* Notice – The Graveyard Shift is pleased to announce a special guest blogger on Monday 3-3-08. Sgt. John Howsden (ret.), a thirty year veteran police officer, will be discussing body armor (Kevlar vests). Stop by and pick his brain. As usual, we’ll have some cool photographs. One is really cool.

* Fingerprinting will continue next week. Be prepared to take lots of notes.




Crime Scenes: Where Do I Start And When Am I Done?


Detectives use a variety of means to collect crime scene evidence. When attempting to locate evidence, investigators must be methodical. One way to be certain they’ve combed every inch of a crime scene is to conduct structured, patterned searches, such as spiral or grid searches.

Spiral search patterns are an effective means of locating evidence.

Grid search patterns are especially effective when searching large areas, such as a field or other open land areas. Each grid block is assigned a number or letter. Detectives use those identifiers as reference points when testifying in court. Example: “I located the murder weapon in block number 4.  I also discovered spent bullet casings in block number 3.”

Alternate light sources (ALS) are useful when attempting to locate hard-to-see evidence, such as fingerprints and body fluids. Devices such as Sirchie Fingerprint Laboratory’s Krime Site Imager are invaluable for detecting and capturing fingerprint images. The KS Imager is battery operated and is capable of recording images in bright light or in total darkness.

All too often, fingerprints are destroyed during crime-scene processing (dusting and lifting prints) Using a device such as the KS Imager  allows investigators the opportunity to photograph a perfect image of a fingerprint before attempting dust and lift it.  Therefore, even if the print is marred, detectives will still have perfect image of the print, an image that’s permissible as evidence.


A detective uses a Krime Site Imager to locate and photograph fingerprint evidence.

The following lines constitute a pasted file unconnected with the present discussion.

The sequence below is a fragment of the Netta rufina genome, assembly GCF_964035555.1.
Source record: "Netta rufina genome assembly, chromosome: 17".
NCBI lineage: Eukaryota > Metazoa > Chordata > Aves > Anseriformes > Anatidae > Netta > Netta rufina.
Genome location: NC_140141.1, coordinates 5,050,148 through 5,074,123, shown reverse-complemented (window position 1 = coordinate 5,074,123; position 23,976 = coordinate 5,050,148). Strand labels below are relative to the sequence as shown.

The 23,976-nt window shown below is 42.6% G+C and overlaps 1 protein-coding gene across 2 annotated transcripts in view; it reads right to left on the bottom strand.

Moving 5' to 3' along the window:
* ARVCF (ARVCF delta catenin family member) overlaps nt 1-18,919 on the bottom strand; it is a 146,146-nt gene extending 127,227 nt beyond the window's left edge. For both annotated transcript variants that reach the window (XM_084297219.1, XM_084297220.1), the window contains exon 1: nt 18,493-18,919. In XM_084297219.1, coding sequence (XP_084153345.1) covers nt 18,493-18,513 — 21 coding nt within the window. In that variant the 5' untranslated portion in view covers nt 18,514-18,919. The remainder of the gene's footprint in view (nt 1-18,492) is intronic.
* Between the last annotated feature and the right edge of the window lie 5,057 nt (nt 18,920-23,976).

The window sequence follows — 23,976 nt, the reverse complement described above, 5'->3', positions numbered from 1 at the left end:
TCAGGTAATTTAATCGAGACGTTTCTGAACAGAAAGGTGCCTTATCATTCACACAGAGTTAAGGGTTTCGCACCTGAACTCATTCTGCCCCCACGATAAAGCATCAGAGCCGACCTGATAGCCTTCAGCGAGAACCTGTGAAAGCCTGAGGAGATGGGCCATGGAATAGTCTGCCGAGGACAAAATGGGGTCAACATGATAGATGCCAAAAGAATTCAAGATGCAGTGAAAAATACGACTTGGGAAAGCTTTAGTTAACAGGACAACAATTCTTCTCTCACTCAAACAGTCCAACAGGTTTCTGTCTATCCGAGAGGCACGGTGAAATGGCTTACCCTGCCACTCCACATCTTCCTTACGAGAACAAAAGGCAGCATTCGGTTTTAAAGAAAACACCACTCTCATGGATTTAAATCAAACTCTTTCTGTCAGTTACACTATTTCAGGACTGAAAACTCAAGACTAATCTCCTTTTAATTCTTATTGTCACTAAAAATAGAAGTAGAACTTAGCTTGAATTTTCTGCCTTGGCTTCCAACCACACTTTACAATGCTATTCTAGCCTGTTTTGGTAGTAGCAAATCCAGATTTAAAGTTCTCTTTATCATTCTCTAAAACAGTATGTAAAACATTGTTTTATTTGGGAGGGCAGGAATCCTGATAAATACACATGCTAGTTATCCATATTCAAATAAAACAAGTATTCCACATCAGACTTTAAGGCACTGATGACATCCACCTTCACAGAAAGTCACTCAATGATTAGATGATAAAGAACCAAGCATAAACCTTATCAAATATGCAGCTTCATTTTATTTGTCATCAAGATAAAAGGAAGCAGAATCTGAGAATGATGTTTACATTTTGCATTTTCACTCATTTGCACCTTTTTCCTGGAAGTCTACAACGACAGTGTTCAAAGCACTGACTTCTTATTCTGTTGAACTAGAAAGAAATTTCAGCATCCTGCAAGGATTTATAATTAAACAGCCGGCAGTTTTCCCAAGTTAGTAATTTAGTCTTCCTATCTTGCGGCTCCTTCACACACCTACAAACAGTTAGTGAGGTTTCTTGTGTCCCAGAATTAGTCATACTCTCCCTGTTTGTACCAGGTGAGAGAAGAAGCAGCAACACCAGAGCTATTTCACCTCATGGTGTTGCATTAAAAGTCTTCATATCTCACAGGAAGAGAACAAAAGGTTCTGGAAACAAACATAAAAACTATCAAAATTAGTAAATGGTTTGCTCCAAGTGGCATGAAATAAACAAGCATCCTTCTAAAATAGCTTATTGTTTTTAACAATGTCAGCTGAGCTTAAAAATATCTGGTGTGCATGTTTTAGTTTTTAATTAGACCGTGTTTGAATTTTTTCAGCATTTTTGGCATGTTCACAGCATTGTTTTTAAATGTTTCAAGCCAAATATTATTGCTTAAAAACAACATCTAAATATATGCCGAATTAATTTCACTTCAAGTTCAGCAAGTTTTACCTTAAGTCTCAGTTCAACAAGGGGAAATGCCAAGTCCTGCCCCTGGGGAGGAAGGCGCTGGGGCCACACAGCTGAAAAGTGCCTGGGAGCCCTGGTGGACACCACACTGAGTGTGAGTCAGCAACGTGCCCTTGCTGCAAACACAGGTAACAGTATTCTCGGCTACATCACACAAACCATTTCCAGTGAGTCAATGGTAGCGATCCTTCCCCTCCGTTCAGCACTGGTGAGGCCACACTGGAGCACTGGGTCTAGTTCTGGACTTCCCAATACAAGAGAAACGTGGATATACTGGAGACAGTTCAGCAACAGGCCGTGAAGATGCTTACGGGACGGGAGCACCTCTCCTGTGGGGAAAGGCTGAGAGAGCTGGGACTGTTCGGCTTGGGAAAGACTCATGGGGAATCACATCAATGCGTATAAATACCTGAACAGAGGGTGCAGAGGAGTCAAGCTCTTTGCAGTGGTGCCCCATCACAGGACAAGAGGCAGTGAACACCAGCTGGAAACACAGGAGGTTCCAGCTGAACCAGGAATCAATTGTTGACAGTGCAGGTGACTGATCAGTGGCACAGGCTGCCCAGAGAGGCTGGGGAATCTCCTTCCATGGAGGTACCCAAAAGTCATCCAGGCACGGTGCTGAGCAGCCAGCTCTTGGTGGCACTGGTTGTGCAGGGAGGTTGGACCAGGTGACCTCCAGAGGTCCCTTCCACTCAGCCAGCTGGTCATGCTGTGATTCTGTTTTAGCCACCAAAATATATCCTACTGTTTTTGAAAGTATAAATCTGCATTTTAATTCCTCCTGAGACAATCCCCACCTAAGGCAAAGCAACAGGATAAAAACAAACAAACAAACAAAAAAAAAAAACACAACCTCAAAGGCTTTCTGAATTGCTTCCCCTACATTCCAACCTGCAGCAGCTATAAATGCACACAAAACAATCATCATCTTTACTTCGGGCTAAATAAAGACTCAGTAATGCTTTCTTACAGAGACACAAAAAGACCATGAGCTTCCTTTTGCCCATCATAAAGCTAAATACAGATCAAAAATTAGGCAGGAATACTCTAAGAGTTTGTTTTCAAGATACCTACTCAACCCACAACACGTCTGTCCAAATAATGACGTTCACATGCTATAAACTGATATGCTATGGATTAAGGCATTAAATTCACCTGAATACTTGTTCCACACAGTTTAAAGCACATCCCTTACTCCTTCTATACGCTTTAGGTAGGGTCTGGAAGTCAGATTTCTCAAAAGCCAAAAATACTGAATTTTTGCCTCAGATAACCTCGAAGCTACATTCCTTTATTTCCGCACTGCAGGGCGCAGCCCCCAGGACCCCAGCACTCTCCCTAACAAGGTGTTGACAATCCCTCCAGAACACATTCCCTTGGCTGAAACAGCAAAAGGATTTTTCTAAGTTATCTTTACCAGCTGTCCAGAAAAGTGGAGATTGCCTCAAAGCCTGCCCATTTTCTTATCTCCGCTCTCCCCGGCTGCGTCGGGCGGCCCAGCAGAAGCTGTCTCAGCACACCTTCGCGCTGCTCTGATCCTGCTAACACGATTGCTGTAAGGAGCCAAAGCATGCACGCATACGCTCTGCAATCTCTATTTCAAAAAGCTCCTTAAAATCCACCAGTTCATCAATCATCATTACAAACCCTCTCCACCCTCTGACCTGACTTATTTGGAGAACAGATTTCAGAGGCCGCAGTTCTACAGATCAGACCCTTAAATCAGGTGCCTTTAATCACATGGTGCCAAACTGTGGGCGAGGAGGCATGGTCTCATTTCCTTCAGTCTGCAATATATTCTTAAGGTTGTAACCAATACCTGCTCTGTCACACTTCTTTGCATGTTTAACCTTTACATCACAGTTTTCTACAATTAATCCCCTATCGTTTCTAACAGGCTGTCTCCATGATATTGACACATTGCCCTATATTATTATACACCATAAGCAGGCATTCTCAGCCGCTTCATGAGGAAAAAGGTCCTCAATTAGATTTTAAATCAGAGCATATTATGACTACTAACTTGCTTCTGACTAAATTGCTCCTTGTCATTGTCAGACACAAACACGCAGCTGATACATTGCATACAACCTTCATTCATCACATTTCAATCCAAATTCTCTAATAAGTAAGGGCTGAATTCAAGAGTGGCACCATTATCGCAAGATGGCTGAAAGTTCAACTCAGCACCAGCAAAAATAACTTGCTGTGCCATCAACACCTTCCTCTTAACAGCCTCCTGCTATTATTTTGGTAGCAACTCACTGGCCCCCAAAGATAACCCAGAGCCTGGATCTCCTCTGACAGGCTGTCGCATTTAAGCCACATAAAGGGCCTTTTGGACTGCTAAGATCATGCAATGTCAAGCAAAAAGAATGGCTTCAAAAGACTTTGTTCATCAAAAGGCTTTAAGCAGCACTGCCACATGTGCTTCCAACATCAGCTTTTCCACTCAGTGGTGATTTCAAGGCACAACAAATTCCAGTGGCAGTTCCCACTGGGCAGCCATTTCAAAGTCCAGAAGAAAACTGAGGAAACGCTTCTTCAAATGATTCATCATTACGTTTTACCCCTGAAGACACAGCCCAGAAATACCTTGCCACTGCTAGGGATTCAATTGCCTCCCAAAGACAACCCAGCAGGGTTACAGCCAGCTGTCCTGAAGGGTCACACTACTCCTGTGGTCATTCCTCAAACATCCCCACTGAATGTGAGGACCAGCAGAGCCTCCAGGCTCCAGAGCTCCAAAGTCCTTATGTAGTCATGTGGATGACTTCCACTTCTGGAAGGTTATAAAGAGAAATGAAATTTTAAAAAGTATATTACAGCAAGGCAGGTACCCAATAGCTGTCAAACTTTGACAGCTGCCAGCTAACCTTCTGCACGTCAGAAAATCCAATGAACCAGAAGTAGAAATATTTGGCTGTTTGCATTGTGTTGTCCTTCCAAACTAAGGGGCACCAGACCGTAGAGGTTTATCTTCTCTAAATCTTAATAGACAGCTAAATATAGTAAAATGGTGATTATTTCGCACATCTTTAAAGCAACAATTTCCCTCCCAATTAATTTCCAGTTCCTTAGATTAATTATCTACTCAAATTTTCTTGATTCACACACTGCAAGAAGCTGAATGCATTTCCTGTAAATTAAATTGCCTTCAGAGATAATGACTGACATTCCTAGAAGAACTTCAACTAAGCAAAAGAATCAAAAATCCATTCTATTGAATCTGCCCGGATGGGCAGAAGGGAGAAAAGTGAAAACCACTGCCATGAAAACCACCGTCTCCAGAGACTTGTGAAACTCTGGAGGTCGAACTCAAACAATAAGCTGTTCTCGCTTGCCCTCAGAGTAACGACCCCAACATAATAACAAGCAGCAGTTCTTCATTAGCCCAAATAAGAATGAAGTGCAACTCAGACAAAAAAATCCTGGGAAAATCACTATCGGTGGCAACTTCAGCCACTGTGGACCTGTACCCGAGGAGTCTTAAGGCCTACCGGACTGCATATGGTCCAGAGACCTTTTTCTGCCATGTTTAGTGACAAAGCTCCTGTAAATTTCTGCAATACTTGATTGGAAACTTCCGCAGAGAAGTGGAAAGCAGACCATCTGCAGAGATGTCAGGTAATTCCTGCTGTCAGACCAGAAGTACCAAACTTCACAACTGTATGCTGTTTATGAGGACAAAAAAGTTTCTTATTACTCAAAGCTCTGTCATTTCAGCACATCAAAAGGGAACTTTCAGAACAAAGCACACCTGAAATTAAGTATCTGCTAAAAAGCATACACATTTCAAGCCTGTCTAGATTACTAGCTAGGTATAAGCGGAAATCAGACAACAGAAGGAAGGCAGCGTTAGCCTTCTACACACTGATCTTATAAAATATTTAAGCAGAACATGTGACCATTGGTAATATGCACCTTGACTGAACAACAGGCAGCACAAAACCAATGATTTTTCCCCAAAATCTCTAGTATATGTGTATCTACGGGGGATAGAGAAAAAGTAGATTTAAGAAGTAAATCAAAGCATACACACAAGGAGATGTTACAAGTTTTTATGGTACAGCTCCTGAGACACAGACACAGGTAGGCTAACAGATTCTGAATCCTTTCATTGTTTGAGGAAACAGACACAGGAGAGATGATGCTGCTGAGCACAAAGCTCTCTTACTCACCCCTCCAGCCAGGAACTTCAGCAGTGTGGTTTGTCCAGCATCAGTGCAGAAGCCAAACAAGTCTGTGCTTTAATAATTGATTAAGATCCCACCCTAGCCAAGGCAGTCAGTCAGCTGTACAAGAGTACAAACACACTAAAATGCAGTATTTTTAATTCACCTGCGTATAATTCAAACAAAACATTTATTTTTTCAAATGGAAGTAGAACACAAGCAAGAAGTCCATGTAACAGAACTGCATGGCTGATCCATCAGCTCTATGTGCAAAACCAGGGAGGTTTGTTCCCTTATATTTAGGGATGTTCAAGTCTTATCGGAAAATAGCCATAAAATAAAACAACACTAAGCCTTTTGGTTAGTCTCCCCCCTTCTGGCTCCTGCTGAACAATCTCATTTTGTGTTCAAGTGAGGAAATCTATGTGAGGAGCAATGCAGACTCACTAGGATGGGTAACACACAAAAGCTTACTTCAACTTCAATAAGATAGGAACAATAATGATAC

Some crime scenes, such as labs used for manufacturing methamphetamine, contain hazardous materials, such as flammable and toxic chemicals and fumes. When searching those dangerous crime scenes, investigators must wear protective gear and clothing.


A detective wearing a hazmat suit gathers evidence from a meth lab.


Crime Scene Investigation


Uniformed officers are normally the first police officers on the scene. It’s up to these front-line cops to take charge, calm the chaos, and make things safe for the arriving investigators. Sometimes, crime scenes are large and complicated; therefore, it may be necessary to set up a command post – a central location for coordinating police activities.

Many police departments use mobile command centers, such as converted motor homes and travel trailers. Some patrol supervisors drive vehicles designed to quickly transform into a fully functional command post.

This Oregon police sergeant drives a marked SUV that also serves as a command post during emergencies and crime scene investigations.

Crime Scene Investigation facts:

Patrol officers often assist police investigators with the recovery and collection of evidence.

Not all crime scene investigators are sworn police officers. Many police departments employ specially trained civilian crime scene investigators/technicians. These crime scene investigators do not:

(As seen on TV)

arrest criminals

interrogate or question suspects

carry weapons

participate in, or conduct autopsies

drive Hummers

All police officers are trained to properly collect and preserve evidence. Sometimes, detectives are unavailable; therefore, uniformed officers assume the duty of investigating the crime.


detective and patrol officer bagging a gun at a crime scene

Ohio police sergeant assists a detective with the collection of a firearm.

Crime scenes may be as small as a single room and they can be as large as the site of the entire area encompassing the collapsed World Trade Center towers.

The police are in charge of crime scenes. Coroners and medical examiners are in charge of the bodies of murder victims.

Next – Crime Scene Evidence